• American banks have for now largely maintained their commitment to pay dividends and have not come under regulatory pressure to halt such payments, lending further credibility to their apparent strong capital position and ability to withstand the current shock. This contrasts with the situation in Europe, where banks have come under regulatory pressure to cancel dividend payouts and use “extreme moderation” on bonus payouts for 2020, especially for executives.

Financial outlook for 2020

Analysis of financial results, forward-looking analysts’ expectations, plus growth and profitability targets have clearly been muddied by the pandemic-related economic shock. The table below shows 2019 fiscal-year financial results and analysts’ expectations on key financial measures as they were at the beginning of 2020 as well as at present date:

Banking industry

FY 2019     Estimate as of
Measures 1/6/2020 6/8/2020
Profitability
Return on equity 10.1%  10.1%  6.2%
Growth
Revenue growth 5.2%  1.2%   1.3%
Earnings per share growth (EPS) 4.7% – 1.6% – 39.0%
Market-based
Total shareholder return (TSR)1 24.8% – 22.1%

Source: S&P's Capital IQ database

1,TSR as of 6/8/2020 is actual

Analysts’ expectations have taken a negative turn as a result of the pandemic. Top-line revenues (pre-credit loss provision) will be nearly flat at median but will vary significantly among firms according to their business mix. Profitability metrics such as return on equity as well as earnings per share (EPS) growth are expected to be significantly negative due to the impact of credit loss provisions on profitability, while compensation and benefit accruals will likely trend down only slowly, putting further pressure on profits.

The impact on long-term incentive payouts for bank senior executives is difficult to gauge at this point. On the one hand, executives at many banks may benefit from stock awards from prior plans made during the market downturn if share prices ultimately bounce back. Indeed, the broader stock market, including bank stocks, has staged a remarkable comeback from the lows reached in mid-March. On the other hand, the performance targets for “in-flight” awards may prove largely impossible to reach given current dynamics. It remains to be seen what, if any, discretionary adjustments will be made by compensation committees for such in-flight awards to account for this; the answer is likely to vary significantly between banks.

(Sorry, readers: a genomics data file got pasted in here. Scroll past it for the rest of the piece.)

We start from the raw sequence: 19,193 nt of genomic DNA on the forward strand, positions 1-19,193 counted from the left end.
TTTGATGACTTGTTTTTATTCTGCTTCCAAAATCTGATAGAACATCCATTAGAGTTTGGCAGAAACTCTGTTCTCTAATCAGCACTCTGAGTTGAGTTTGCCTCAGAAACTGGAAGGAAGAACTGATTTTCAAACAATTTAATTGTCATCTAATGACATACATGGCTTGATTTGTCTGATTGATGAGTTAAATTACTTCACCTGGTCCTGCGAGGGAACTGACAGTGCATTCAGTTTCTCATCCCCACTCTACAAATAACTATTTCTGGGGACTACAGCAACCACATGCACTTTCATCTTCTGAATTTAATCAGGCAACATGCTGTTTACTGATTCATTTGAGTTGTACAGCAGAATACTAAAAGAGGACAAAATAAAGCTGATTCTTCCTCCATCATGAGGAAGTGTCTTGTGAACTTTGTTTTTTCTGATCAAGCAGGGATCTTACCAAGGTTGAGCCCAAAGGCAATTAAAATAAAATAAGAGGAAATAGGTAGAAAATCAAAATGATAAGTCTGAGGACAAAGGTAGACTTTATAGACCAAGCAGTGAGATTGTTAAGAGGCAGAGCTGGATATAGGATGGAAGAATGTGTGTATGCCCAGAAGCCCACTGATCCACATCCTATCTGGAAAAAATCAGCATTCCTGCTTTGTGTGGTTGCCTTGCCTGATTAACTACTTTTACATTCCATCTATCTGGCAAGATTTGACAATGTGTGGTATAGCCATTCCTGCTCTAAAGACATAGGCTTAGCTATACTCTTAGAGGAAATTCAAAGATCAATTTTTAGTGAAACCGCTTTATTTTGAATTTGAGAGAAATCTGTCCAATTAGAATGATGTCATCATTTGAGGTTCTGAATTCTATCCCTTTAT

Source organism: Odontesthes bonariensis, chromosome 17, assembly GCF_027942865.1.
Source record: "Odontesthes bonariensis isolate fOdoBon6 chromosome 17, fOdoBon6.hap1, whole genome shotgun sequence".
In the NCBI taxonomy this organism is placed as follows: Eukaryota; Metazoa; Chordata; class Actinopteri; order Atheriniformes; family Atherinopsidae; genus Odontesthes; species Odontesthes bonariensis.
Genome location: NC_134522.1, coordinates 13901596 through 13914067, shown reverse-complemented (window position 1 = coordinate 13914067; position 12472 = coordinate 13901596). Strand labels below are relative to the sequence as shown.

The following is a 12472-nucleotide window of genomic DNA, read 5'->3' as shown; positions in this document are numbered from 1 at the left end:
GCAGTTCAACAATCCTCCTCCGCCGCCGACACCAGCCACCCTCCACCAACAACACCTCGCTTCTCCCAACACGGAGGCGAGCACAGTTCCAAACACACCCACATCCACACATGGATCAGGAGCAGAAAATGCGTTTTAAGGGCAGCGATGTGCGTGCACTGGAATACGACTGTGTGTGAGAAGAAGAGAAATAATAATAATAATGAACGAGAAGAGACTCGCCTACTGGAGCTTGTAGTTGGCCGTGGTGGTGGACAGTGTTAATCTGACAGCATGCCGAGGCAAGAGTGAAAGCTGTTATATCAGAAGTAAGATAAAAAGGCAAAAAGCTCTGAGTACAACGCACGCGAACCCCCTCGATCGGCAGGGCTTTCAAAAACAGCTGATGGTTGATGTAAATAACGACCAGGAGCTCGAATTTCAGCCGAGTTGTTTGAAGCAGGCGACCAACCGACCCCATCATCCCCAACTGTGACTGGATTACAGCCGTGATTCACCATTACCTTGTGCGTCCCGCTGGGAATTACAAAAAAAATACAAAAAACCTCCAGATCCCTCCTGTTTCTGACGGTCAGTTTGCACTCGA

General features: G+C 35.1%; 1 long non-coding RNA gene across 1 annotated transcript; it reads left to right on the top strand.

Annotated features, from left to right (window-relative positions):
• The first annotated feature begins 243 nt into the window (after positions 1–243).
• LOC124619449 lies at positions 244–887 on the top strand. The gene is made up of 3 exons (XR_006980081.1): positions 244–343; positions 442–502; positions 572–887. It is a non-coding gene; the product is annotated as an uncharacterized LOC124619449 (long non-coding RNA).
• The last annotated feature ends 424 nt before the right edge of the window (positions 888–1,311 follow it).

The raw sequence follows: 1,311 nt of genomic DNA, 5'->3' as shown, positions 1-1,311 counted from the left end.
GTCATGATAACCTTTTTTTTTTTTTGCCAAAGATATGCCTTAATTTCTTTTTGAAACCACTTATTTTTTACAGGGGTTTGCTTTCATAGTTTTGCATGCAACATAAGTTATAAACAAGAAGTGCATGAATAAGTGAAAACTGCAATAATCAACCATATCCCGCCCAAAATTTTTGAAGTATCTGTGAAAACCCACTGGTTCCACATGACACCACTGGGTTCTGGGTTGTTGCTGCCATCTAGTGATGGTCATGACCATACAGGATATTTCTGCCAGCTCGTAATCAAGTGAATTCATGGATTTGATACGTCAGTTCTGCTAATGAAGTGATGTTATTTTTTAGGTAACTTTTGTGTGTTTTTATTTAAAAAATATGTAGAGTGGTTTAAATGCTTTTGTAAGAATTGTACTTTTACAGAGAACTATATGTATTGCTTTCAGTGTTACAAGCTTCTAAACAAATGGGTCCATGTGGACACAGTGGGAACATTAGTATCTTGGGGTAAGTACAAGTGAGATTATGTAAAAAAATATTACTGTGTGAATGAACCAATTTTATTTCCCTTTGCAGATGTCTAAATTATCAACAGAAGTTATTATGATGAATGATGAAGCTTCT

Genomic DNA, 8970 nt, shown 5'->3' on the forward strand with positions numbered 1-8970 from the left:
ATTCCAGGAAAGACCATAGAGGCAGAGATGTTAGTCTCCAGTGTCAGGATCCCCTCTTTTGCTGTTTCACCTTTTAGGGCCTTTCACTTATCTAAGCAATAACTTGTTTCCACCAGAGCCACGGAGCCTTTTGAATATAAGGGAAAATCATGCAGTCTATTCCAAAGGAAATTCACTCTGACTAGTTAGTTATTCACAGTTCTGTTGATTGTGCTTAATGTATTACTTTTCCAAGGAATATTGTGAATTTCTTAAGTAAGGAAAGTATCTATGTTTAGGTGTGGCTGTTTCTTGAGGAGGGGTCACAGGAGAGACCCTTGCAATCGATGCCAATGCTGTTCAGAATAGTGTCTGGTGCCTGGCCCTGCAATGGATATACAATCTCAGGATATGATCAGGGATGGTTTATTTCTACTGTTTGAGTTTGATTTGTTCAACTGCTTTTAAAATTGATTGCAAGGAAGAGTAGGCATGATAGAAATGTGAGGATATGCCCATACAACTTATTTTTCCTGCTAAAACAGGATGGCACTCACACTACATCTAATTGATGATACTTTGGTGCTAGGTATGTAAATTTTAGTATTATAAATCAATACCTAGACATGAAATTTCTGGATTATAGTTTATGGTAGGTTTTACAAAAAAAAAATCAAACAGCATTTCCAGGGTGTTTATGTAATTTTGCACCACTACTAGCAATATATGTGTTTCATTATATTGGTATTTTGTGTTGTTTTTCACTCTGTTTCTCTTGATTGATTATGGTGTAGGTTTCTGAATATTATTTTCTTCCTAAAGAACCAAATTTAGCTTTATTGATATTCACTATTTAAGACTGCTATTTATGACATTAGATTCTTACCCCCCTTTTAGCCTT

Human capital response

Banks have additionally taken a number of actions relating to the broader employee population as a result of the COVID-19 pandemic, the most common including:

  • Transitioning a majority of the workforce to remote settings
  • Committing to maintain current staffing levels for the duration of the pandemic (i.e., no layoffs)
  • Continuing pay and benefits to hourly staff and extensions of paid leave
  • Providing special bonuses and/or additional pay to frontline workers

While many banks have imposed freezes on staff reductions for the duration of the pandemic, the impact of continued improvements in technology and automation of processes is still likely to lead to redundancies in the mid to longer term.

Additionally, several major banks have recently spoken out, and some pledged financial commitments, to help fight racial inequality and racial bias, issues that have been brought to the forefront by the economic disparities exacerbated by the COVID-19 pandemic and the recent widespread protests and social unrest as a result of the death of George Floyd. The responses to these current events serve as further affirmation that the concept of “stakeholder capitalism,” in which corporations are oriented to serve all stakeholders, including customers, employees, shareholders and local communities, is here to stay.

Authors

Lead Associate, Executive Compensation  (New York)

Lead Associate, Executive Compensation (New York)